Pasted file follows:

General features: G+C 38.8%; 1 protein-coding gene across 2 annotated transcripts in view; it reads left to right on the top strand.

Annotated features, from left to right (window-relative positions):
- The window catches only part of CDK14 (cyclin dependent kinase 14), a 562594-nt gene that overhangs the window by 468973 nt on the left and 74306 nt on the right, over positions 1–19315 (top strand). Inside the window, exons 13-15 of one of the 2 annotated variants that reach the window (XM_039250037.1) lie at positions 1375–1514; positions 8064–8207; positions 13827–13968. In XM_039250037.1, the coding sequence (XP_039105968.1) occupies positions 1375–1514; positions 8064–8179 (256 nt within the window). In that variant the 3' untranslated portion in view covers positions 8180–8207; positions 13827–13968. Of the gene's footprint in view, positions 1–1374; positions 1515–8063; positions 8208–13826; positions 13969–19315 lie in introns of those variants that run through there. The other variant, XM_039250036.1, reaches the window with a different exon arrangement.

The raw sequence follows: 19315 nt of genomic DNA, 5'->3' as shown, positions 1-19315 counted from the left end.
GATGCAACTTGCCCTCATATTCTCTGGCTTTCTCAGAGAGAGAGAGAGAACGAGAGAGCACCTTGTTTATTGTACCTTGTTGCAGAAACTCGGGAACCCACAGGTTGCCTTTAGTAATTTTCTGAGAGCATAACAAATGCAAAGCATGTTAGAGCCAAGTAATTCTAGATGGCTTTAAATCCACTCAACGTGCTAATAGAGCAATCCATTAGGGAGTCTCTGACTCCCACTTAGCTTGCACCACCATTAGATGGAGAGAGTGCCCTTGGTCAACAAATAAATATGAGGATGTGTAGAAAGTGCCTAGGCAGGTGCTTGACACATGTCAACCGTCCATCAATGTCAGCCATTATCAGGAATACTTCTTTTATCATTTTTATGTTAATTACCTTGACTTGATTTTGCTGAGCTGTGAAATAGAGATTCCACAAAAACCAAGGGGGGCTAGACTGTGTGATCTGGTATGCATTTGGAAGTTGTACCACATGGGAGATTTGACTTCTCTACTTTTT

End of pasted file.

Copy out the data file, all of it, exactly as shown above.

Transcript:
General features: G+C 38.8%; 1 protein-coding gene across 2 annotated transcripts in view; it reads left to right on the top strand.

Annotated features, from left to right (window-relative positions):
- The window catches only part of CDK14 (cyclin dependent kinase 14), a 562594-nt gene that overhangs the window by 468973 nt on the left and 74306 nt on the right, over positions 1–19315 (top strand). Inside the window, exons 13-15 of one of the 2 annotated variants that reach the window (XM_039250037.1) lie at positions 1375–1514; positions 8064–8207; positions 13827–13968. In XM_039250037.1, the coding sequence (XP_039105968.1) occupies positions 1375–1514; positions 8064–8179 (256 nt within the window). In that variant the 3' untranslated portion in view covers positions 8180–8207; positions 13827–13968. Of the gene's footprint in view, positions 1–1374; positions 1515–8063; positions 8208–13826; positions 13969–19315 lie in introns of those variants that run through there. The other variant, XM_039250036.1, reaches the window with a different exon arrangement.

The raw sequence follows: 19315 nt of genomic DNA, 5'->3' as shown, positions 1-19315 counted from the left end.
GATGCAACTTGCCCTCATATTCTCTGGCTTTCTCAGAGAGAGAGAGAGAACGAGAGAGCACCTTGTTTATTGTACCTTGTTGCAGAAACTCGGGAACCCACAGGTTGCCTTTAGTAATTTTCTGAGAGCATAACAAATGCAAAGCATGTTAGAGCCAAGTAATTCTAGATGGCTTTAAATCCACTCAACGTGCTAATAGAGCAATCCATTAGGGAGTCTCTGACTCCCACTTAGCTTGCACCACCATTAGATGGAGAGAGTGCCCTTGGTCAACAAATAAATATGAGGATGTGTAGAAAGTGCCTAGGCAGGTGCTTGACACATGTCAACCGTCCATCAATGTCAGCCATTATCAGGAATACTTCTTTTATCATTTTTATGTTAATTACCTTGACTTGATTTTGCTGAGCTGTGAAATAGAGATTCCACAAAAACCAAGGGGGGCTAGACTGTGTGATCTGGTATGCATTTGGAAGTTGTACCACATGGGAGATTTGACTTCTCTACTTTTT